Kinder Round-Ups are happening and parents may start to think: “Is my kiddo ready for all this?!” There is an emotional and cognitive aspect to readiness along what is expected of a child physically. As a pediatric physical therapist I wanted to offer some ideas of how the capabilities of a 5-year-old link in with the child’s daily life in elementary school. Some things that you can expect of your elementary school age child are listed below. If your child isn’t able to do these things, practice for a month. If s/he cannot do them after practice at home, a physical or occupational therapist may be able to provide some specific help for your child.

Getting Ready for the School Day

  • Able to put clothes on and take off independently including zippers, snaps and buttons. A 5 year old can typically stand on one leg long enough to put on most shorts/pants while standing up.
  • Able to put on/take off shoes and socks independently. You can help your child out with this by choosing shorter, looser socks. Sport socks are typically the hardest ones to do independently. I recommend shoes with proper support around the back of the heel in order to avoid tripping and skinned knees. Avoid flip flops, loose rubber slides and shoes that will likely rub blisters so that your child can fully enjoy their playtime breaks and PE. Shoe tying is a skill that most kids can achieve during the kindergarten year with practice.

Getting to School

  • Walk to school. A kindergartner should have the endurance to walk 20 minutes to school.
  • Able to skip and gallop. A 5 year old can also joyfully skip his/her way to the school doors!

Independence in the Toilet Arena

  • Able to take care of all needs in the bathroom without help.
    1. Pants up and down.
    2. On/off a school-sized toilet without a step stool.
    3. Independent with hygiene.
    4. Good hand washing.


Practice opening/closing containers independently before school starts.
  • Able to carry a lunch tray. 
  • Able to open and close lunch containers. During the summer months you can start using their school containers around the house for practice. 
  • Able to help prepare lunch. Yes! Your child is completely capable of washing fruit and vegetables and cutting up their sandwiches. You are not slacking on your parent duties by letting them help. This is empowering them with independence! It also teaches them about creating a balanced meal.
  • Able to drink out of an open cup. There will be spills, but this can be a great time to ditch the cups with covers at home if you haven’t already.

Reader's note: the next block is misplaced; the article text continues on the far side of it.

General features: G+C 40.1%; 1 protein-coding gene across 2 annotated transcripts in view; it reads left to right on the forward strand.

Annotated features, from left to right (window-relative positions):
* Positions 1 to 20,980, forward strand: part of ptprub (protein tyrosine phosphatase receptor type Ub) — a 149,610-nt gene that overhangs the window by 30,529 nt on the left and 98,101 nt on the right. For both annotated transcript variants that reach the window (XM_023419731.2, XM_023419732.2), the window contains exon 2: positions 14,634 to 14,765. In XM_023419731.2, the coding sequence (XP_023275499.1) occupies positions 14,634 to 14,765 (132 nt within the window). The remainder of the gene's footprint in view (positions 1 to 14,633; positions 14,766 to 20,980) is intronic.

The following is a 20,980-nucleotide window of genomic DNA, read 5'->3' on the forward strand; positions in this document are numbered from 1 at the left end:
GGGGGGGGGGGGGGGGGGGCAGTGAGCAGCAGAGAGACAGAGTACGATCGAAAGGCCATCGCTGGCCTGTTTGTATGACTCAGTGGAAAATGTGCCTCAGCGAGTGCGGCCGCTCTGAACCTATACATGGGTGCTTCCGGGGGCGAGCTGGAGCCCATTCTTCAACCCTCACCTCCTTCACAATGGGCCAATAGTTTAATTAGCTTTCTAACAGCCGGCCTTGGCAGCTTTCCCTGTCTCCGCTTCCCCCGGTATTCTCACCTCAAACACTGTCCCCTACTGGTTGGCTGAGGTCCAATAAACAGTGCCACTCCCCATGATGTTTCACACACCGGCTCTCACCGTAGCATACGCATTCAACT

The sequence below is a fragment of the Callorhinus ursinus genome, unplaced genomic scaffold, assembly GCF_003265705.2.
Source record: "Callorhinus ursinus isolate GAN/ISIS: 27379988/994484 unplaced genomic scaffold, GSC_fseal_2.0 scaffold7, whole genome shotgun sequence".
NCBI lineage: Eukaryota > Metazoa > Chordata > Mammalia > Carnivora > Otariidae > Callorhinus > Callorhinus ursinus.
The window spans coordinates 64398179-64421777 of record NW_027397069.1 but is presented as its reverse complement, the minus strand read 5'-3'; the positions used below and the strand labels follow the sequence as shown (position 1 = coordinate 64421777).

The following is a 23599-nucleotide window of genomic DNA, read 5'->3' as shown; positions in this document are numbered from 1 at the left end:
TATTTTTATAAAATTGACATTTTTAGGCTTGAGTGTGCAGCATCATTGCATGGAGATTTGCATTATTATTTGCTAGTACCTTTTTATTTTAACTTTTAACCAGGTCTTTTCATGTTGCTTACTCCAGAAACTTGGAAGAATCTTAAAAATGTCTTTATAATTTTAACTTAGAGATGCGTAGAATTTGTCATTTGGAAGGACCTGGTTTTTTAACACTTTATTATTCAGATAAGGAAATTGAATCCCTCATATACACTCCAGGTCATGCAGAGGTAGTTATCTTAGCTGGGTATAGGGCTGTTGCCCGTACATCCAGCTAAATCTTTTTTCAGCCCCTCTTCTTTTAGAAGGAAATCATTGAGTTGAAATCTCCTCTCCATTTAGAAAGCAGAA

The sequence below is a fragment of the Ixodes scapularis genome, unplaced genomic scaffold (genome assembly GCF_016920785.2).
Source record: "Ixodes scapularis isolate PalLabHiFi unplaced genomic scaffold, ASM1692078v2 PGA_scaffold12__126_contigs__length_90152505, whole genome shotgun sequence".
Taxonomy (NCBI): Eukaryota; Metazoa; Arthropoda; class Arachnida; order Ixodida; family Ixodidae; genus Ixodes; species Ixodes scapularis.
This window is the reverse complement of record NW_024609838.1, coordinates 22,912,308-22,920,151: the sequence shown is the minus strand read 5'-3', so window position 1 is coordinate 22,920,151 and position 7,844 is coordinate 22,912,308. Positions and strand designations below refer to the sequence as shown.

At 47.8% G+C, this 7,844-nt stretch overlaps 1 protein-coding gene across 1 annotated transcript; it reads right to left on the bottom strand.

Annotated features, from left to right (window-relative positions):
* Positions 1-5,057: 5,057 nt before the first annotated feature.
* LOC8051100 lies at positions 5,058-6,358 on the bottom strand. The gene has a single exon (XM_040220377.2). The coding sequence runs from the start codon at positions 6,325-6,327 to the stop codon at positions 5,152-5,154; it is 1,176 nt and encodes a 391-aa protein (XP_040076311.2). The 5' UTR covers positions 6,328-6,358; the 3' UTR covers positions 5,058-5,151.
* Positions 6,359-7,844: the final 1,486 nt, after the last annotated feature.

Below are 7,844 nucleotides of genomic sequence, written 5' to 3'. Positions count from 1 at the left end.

• Catch a playground ball using only hands (not bringing into chest with arms) from 10 feet away.
  • Throw a tennis ball overhand 10+ feet.
  • Kick a ball forward 15+ feet by bringing leg back and swinging through.
  • Safely perform a forward roll. (during Kindergarten year)

In the Classroom

Tripod grasp typically achieved during Kindergarten year.
  • Able to sit down and stand up without using hands.
  • Uses scissors and glue neatly.
  • Completes simple puzzle (7+pieces).
  • Completes a pattern.
  • Can copy a cross, circle, and triangle. Able to write name.
  • Tripod pencil grasp (i.e. hold a pencil between thumb and first two fingers.) You can support the development of this grasp by breaking crayons in half – your child will be forced to pinch the crayon, which helps develop the proper grasp and finger/hand strength.

On the Playground

  • Climb up and down stairs with alternating steps without hand support.
  • Climb up and down a ladder safely.
  • Run smoothly and stop easily to change directions. All kids fall, but you should now notice your child running with high knees, alternating arms and a heel-toe gait. They should be falling less frequently than a year ago and are now able to typically avoid running into other children and playground equipment.
  • Jump down from 2+ feet high without falling. Test out the playground at the new school if possible. Can your child climb to the top? Jump down from a platform? Use the swings by themselves? If not, this is a fun thing to work on together! You can also consider advocating for your child and asking for support so that your child can access all of the school environment.

If your child has difficulty with these skills, a physical therapist can help your child with the gross motor skills (e.g. big movements: run, catch, stairs, etc) and an occupational therapist can help you with the fine motor skills (e.g. smaller movements: handwriting, buttons, zippers, etc).

The summer can be a great time for a burst of therapy so you might consider booking an evaluation before the start of summer. I’m a huge advocate of early information gathering as it either puts our worries to rest or helps us learn how to best support our children as early as possible. Motor skills (including speech) are often harder to change the older the child is because the child’s movement patterns become part of their automatic motor program. An evaluation can be a great way to see where your child is. If therapy does seem like the right fit, kids typically love going to therapy to get a boost on their skills!

If during your information gathering your child seems to have certain areas that are particularly challenging, there are also school-based therapists to provide your child with the proper support so that s/he can learn and interact freely at school.

Meet your child where s/he is and build up from there!



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